How to best recruit and interview remote developers.

Posted on September 10, 2015

Working with remote developers can be incredibly beneficial to a business. It’s an opportunity to employ highly skilled staff and to create working conditions that are suitable for both parties. However, for remote recruitment to work, it is crucial to find employees who are trustworthy, hard working and committed.

What are the options?

There are two main options for recruiting developers remotely. The first is sourcing them via global online platforms like Freelancer and ODesk. These sites provide access to freelance employees from all over the world. They are usually operated via a bidding system – the prospective employer posts a detailed outline of the job that needs doing and aspiring freelancers submit a proposal, including a timeline and a fee. Such platforms can be useful when an employer is seeking workers on a casual, short-term or ad-hoc basis, as they offer choice and flexibility.

The second option is to source workers through a dedicated recruitment company, such as Virtual Coworker. Specialised companies offer greater reliability and peace of mind to the employer because they usually vet and interview their freelancers, conducting thorough checks of work samples and job histories. This means that employers can begin the recruitment process with a high degree of confidence. Furthermore, this option also allows an employer to develop a long-term relationship with remote freelancers. So if a business is looking for trustworthy remote programmers, who can be employed over a long period and even on a daily basis, going with a recruitment company is the best way to go.

Regardless of which option you decide on, you’ll need to undertake a three-step process to make sure you employ an outstanding offshore developer.

Step one: Create an in-depth job description

Many employers don’t realise just how important it is to create a thoroughly detailed job description. If your criteria are vague or you’re not clear about exactly what the task involves, you run the risk of attracting a freelancer who isn’t sufficiently qualified or experienced to complete the job.

So, begin by being very certain about what you’re after. Include any necessary qualifications and experience. Mention what level of developer you’re looking for. Explain thoroughly what the job involves, including how many hours per week and the nature of the work routine (be it daily or bi-weekly). Given that you’re advertising to freelancers from all over the planet, don’t forget to mention the time zone, if it’s relevant. Remember that, if you need someone live, you might be asking them to work through their nights.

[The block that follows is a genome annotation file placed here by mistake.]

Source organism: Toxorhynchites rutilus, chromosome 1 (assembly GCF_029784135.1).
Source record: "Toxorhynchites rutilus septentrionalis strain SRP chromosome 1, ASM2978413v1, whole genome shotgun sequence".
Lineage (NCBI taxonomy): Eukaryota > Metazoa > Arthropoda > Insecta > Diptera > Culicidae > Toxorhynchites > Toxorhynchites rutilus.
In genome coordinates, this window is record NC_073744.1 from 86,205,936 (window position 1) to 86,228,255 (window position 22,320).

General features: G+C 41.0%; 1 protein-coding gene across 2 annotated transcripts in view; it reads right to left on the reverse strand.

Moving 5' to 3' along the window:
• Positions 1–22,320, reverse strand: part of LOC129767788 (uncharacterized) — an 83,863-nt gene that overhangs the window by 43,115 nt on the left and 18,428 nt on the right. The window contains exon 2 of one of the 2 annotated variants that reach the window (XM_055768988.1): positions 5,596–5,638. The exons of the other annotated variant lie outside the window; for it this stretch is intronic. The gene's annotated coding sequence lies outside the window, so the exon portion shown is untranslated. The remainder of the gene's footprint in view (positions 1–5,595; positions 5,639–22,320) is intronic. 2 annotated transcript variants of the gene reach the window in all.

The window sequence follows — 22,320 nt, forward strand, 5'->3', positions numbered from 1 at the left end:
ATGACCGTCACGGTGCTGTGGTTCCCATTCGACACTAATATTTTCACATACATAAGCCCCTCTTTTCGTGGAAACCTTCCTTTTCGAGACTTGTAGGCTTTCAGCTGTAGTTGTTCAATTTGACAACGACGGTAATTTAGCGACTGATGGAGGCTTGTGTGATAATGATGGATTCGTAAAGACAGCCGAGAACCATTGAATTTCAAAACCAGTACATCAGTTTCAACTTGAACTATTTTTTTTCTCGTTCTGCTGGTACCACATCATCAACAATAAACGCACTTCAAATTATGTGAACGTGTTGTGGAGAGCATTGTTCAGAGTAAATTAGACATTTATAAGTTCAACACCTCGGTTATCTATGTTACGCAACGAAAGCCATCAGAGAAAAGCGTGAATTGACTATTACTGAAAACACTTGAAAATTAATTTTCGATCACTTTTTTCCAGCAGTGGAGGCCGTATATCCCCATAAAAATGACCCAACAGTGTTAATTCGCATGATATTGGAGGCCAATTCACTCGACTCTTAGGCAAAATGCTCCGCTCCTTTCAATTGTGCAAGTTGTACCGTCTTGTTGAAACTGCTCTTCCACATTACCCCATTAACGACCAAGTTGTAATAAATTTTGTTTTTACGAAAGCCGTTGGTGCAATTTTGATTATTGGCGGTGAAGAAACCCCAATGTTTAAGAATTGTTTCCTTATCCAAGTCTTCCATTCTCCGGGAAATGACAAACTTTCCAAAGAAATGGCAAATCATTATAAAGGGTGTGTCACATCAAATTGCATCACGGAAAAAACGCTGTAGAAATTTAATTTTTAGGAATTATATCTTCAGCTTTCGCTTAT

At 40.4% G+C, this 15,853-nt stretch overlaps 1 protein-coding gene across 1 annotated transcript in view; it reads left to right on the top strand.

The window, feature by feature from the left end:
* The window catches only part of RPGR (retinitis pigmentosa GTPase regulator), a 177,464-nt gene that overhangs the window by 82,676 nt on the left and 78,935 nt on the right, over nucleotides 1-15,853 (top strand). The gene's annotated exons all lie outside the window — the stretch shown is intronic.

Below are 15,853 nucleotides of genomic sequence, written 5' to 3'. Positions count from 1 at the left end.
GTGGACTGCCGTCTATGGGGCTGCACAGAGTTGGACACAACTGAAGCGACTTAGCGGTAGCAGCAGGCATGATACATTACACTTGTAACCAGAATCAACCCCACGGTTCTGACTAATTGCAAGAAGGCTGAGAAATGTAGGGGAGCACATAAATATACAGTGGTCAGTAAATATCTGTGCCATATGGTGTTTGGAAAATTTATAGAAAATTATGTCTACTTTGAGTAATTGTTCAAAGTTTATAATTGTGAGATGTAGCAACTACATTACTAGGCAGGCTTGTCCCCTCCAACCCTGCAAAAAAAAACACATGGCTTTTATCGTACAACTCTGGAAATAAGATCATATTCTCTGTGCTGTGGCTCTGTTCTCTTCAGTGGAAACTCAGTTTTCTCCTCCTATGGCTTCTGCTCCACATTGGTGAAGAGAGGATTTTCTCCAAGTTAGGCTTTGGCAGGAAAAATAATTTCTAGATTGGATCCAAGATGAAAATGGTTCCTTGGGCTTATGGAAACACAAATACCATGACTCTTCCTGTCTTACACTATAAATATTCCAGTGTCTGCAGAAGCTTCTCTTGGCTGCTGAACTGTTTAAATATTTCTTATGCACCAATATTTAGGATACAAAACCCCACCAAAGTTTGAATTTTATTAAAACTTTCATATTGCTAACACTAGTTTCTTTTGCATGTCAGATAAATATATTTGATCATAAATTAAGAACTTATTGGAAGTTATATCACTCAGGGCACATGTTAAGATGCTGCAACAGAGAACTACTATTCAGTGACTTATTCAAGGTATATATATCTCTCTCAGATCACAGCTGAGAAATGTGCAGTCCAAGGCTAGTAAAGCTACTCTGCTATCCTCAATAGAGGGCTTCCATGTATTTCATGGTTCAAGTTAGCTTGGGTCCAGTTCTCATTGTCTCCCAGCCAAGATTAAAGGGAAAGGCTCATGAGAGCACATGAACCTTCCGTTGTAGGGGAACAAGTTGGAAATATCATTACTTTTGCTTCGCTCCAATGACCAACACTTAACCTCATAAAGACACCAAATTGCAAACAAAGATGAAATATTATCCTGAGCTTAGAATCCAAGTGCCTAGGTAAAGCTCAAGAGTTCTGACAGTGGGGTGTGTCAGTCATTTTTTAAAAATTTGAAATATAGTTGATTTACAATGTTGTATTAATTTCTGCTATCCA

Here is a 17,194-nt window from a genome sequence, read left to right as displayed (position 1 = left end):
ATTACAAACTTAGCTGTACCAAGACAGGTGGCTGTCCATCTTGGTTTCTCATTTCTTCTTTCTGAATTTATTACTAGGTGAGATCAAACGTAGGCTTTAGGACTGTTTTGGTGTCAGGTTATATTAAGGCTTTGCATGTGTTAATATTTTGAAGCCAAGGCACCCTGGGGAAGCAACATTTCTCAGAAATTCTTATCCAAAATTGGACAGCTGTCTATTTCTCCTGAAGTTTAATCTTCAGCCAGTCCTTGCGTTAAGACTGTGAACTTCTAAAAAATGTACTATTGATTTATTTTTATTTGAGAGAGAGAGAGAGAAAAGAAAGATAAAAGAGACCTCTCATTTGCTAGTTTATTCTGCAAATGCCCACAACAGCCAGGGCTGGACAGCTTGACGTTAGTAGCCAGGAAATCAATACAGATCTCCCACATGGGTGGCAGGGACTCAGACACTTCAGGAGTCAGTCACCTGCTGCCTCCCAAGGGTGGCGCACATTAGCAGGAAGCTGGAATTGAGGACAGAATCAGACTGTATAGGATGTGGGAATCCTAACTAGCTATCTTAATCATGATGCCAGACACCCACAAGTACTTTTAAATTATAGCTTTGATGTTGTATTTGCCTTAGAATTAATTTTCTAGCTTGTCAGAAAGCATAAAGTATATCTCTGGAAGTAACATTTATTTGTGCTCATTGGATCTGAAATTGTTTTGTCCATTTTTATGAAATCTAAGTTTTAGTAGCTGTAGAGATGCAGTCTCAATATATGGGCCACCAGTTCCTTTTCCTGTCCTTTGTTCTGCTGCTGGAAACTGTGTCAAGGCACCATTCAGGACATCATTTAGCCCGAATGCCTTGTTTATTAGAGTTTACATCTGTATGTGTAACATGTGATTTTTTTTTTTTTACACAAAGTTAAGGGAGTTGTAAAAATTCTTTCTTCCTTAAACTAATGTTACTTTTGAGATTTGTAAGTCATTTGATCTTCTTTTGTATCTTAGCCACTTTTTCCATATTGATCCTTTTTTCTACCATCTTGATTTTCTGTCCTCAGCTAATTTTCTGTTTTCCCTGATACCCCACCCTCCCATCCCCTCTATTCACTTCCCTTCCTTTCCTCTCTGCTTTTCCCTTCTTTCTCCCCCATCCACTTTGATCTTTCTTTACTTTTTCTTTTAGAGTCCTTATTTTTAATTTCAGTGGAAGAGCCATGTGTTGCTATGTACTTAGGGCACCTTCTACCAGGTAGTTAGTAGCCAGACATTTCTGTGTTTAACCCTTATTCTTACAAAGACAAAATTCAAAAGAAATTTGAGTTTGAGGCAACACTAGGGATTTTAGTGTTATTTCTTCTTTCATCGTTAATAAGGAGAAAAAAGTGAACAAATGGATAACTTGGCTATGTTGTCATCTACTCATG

Step two: Conduct an interview

This is your opportunity to find out just what your potential employee is made of. So don’t waste it, and don’t risk under-doing it. Before getting started, prepare a list of questions, covering every single thing you need to know. Remember that it’s not only skills and experience that are relevant, but also attitude, work ethic, communication habits and commitment. Question the interviewee on all of these aspects and don’t be afraid to be a little bit challenging. After all, it’s vital that you employ someone you can trust one hundred per cent. Finding out half way through the job that they’re not reliable might be disastrous or, at the very least, expensive and stressful. Be thorough and determined during the interview process and you’re highly likely to save a lot of time and hassle.

Step three: Testing

Even after interviewing someone and being impressed with their CV, you can’t be sure of their skill level until you see them in action. The easiest way to guarantee that someone can do what they say they can do is by testing them out. So set your potential employee a real world test. Write it carefully, making sure that it covers at least eighty per cent of the skills, problem solving and fast thinking that’s necessary to get your proposed job done. Be sure to include at least one or two hours worth of coding. Test results can be surprising sometimes – the best-qualified candidates aren’t always the most skilful. Some individuals learn more in the real world than they do in educational institutions.

Ready to go!

You’re now ready to prepare for your next recruitment process. If you’re careful about completing all three steps thoroughly – from writing a job description to conducting a smart interview to setting a test – you’ll be sure to land yourself a talented, efficient, reliable employee, with whom you can develop an enjoyable and productive long-term working relationship.